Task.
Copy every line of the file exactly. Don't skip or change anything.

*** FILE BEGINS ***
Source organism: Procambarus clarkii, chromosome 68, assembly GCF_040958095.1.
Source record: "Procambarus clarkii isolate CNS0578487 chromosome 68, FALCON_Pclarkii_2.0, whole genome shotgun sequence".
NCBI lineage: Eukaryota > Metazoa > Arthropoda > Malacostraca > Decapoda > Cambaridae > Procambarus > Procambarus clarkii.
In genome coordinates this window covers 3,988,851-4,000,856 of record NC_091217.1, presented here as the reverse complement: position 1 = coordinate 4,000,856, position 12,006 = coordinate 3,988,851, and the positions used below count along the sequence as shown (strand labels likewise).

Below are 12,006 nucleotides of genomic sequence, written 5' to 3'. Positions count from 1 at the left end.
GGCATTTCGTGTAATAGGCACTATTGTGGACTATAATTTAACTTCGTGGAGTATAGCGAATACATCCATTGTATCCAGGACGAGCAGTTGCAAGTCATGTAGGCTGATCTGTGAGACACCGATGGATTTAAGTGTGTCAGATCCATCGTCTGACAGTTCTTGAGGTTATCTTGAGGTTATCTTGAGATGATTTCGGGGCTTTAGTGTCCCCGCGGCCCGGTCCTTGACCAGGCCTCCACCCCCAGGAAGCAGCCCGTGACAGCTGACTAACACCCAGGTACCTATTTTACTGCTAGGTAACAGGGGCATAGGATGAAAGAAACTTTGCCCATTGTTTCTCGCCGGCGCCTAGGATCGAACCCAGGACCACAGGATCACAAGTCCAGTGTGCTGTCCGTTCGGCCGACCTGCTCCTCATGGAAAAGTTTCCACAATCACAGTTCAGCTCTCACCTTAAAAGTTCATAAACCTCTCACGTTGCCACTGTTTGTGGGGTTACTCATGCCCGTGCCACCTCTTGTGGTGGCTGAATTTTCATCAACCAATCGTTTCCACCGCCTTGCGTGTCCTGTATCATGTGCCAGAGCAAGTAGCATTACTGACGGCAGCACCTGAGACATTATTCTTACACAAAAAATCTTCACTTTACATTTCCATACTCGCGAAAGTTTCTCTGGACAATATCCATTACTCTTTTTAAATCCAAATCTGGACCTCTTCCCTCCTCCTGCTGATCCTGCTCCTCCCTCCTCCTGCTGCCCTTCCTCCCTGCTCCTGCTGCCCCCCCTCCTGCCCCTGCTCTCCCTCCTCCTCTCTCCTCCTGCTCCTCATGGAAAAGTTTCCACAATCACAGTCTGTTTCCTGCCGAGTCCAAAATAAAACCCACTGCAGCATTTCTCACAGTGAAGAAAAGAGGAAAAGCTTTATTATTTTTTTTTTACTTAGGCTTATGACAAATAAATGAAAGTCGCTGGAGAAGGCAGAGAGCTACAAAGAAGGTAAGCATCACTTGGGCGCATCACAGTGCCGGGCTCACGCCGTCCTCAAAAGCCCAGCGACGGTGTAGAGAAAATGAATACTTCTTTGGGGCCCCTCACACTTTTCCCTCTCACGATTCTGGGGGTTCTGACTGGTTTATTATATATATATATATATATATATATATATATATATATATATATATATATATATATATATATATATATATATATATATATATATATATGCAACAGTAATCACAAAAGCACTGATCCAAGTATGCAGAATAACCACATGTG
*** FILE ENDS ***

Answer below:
Source organism: Procambarus clarkii, chromosome 68, assembly GCF_040958095.1.
Source record: "Procambarus clarkii isolate CNS0578487 chromosome 68, FALCON_Pclarkii_2.0, whole genome shotgun sequence".
NCBI lineage: Eukaryota > Metazoa > Arthropoda > Malacostraca > Decapoda > Cambaridae > Procambarus > Procambarus clarkii.
In genome coordinates this window covers 3,988,851-4,000,856 of record NC_091217.1, presented here as the reverse complement: position 1 = coordinate 4,000,856, position 12,006 = coordinate 3,988,851, and the positions used below count along the sequence as shown (strand labels likewise).

Below are 12,006 nucleotides of genomic sequence, written 5' to 3'. Positions count from 1 at the left end.
GGCATTTCGTGTAATAGGCACTATTGTGGACTATAATTTAACTTCGTGGAGTATAGCGAATACATCCATTGTATCCAGGACGAGCAGTTGCAAGTCATGTAGGCTGATCTGTGAGACACCGATGGATTTAAGTGTGTCAGATCCATCGTCTGACAGTTCTTGAGGTTATCTTGAGGTTATCTTGAGATGATTTCGGGGCTTTAGTGTCCCCGCGGCCCGGTCCTTGACCAGGCCTCCACCCCCAGGAAGCAGCCCGTGACAGCTGACTAACACCCAGGTACCTATTTTACTGCTAGGTAACAGGGGCATAGGATGAAAGAAACTTTGCCCATTGTTTCTCGCCGGCGCCTAGGATCGAACCCAGGACCACAGGATCACAAGTCCAGTGTGCTGTCCGTTCGGCCGACCTGCTCCTCATGGAAAAGTTTCCACAATCACAGTTCAGCTCTCACCTTAAAAGTTCATAAACCTCTCACGTTGCCACTGTTTGTGGGGTTACTCATGCCCGTGCCACCTCTTGTGGTGGCTGAATTTTCATCAACCAATCGTTTCCACCGCCTTGCGTGTCCTGTATCATGTGCCAGAGCAAGTAGCATTACTGACGGCAGCACCTGAGACATTATTCTTACACAAAAAATCTTCACTTTACATTTCCATACTCGCGAAAGTTTCTCTGGACAATATCCATTACTCTTTTTAAATCCAAATCTGGACCTCTTCCCTCCTCCTGCTGATCCTGCTCCTCCCTCCTCCTGCTGCCCTTCCTCCCTGCTCCTGCTGCCCCCCCTCCTGCCCCTGCTCTCCCTCCTCCTCTCTCCTCCTGCTCCTCATGGAAAAGTTTCCACAATCACAGTCTGTTTCCTGCCGAGTCCAAAATAAAACCCACTGCAGCATTTCTCACAGTGAAGAAAAGAGGAAAAGCTTTATTATTTTTTTTTTACTTAGGCTTATGACAAATAAATGAAAGTCGCTGGAGAAGGCAGAGAGCTACAAAGAAGGTAAGCATCACTTGGGCGCATCACAGTGCCGGGCTCACGCCGTCCTCAAAAGCCCAGCGACGGTGTAGAGAAAATGAATACTTCTTTGGGGCCCCTCACACTTTTCCCTCTCACGATTCTGGGGGTTCTGACTGGTTTATTATATATATATATATATATATATATATATATATATATATATATATATATATATATATATATATATATATATATATATATATATATATGCAACAGTAATCACAAAAGCACTGATCCAAGTATGCAGAATAACCACATGTG